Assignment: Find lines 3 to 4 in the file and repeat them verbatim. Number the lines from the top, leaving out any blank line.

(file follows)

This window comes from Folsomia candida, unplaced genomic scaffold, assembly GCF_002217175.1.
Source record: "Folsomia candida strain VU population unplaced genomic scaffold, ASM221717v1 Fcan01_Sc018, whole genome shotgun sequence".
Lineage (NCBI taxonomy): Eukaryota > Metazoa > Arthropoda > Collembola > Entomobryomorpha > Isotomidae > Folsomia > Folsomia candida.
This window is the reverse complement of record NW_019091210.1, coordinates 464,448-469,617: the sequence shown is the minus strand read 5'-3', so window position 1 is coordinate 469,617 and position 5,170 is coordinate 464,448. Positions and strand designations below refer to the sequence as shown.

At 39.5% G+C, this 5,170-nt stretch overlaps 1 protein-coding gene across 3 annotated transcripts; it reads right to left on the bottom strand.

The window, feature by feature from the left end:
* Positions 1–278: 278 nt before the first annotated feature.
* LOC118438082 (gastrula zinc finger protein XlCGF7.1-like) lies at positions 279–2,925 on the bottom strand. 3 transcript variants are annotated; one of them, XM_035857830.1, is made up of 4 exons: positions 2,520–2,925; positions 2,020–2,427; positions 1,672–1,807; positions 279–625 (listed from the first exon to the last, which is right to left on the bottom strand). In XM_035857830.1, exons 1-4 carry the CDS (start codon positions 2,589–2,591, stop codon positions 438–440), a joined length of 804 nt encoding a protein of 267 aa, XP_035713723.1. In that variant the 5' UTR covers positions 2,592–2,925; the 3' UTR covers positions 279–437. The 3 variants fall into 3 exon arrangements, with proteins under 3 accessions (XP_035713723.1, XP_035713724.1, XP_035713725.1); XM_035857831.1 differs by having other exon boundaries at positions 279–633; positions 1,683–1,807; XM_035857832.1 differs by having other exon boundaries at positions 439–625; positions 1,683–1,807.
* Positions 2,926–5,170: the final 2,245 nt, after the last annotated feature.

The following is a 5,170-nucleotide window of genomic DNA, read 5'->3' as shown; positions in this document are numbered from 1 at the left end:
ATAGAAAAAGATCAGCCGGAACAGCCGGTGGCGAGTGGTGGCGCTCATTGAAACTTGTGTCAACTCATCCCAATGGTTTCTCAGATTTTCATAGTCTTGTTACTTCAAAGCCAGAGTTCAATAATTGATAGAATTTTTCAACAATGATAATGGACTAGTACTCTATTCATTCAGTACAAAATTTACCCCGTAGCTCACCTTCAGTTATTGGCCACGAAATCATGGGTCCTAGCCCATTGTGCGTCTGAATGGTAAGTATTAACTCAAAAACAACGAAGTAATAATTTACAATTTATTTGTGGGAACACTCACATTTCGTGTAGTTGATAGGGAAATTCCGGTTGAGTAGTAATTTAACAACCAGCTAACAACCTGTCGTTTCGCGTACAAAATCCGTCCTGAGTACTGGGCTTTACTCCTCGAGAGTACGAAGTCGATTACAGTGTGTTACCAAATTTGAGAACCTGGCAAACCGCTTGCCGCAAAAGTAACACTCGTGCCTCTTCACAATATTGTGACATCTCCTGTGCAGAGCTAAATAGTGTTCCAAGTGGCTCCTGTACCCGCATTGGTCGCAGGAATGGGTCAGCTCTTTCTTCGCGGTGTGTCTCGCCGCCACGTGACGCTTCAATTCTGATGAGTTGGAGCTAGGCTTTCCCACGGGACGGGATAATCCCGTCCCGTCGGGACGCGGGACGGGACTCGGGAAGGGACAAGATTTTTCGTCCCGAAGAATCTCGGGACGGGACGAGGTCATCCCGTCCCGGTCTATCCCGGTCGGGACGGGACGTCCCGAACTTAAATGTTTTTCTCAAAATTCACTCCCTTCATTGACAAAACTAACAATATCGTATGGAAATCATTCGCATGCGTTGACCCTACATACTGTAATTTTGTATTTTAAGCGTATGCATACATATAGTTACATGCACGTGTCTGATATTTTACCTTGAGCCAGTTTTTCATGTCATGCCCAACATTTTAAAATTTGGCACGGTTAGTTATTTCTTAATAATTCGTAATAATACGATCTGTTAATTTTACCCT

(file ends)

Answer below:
Lineage (NCBI taxonomy): Eukaryota > Metazoa > Arthropoda > Collembola > Entomobryomorpha > Isotomidae > Folsomia > Folsomia candida.
This window is the reverse complement of record NW_019091210.1, coordinates 464,448-469,617: the sequence shown is the minus strand read 5'-3', so window position 1 is coordinate 469,617 and position 5,170 is coordinate 464,448. Positions and strand designations below refer to the sequence as shown.